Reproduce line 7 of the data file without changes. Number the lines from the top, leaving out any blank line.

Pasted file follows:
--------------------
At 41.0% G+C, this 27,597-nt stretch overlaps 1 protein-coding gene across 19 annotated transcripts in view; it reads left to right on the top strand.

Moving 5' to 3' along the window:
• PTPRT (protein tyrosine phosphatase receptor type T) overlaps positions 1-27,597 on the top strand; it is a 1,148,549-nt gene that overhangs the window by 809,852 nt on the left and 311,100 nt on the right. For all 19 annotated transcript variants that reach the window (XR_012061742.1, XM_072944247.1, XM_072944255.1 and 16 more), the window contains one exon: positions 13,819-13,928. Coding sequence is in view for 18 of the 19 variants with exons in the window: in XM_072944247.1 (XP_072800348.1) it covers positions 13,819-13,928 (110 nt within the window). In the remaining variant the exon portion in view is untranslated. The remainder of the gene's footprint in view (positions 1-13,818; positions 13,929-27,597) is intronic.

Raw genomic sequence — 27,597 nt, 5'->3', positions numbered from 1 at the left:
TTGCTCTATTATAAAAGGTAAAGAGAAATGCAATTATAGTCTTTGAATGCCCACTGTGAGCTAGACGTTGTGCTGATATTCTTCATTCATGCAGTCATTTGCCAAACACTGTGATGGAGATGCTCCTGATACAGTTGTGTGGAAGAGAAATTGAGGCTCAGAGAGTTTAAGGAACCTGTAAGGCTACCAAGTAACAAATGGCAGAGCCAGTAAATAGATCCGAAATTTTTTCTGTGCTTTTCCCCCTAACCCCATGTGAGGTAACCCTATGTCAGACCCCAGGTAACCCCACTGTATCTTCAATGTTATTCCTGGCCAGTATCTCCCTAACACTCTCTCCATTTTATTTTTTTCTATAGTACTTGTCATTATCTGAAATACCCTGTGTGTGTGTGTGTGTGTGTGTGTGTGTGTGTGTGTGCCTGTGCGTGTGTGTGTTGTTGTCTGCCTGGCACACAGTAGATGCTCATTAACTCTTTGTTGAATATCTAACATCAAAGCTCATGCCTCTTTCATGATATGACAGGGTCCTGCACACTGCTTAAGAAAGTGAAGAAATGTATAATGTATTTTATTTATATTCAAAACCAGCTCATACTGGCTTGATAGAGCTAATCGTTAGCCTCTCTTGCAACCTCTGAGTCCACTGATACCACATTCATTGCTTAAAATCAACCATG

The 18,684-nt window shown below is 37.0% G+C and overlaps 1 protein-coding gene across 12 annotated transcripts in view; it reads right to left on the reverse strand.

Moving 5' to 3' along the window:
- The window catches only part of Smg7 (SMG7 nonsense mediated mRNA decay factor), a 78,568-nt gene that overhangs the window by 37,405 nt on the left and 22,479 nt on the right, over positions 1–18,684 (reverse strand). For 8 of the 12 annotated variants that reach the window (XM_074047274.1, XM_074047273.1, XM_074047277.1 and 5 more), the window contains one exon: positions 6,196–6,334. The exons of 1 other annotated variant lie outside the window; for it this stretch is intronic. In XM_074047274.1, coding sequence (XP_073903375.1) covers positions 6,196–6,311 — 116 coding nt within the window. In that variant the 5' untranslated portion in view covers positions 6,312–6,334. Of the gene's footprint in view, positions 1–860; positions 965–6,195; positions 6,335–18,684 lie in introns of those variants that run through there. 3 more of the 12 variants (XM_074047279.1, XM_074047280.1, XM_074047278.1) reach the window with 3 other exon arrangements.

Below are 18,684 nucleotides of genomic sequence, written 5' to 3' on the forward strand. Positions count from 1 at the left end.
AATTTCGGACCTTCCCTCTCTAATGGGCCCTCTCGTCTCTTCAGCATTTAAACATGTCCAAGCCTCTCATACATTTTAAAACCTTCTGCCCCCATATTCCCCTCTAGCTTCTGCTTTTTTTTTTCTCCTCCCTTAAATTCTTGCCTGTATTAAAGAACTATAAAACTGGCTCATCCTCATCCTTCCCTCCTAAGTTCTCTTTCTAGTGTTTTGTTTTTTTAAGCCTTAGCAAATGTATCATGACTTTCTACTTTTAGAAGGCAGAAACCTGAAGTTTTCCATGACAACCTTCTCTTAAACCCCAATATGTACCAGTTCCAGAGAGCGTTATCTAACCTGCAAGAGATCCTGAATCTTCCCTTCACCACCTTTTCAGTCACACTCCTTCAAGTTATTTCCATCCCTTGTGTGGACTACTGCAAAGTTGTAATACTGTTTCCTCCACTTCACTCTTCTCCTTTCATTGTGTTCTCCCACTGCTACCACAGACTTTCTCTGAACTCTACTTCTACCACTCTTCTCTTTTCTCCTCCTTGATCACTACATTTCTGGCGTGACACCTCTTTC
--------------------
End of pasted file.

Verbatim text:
Moving 5' to 3' along the window: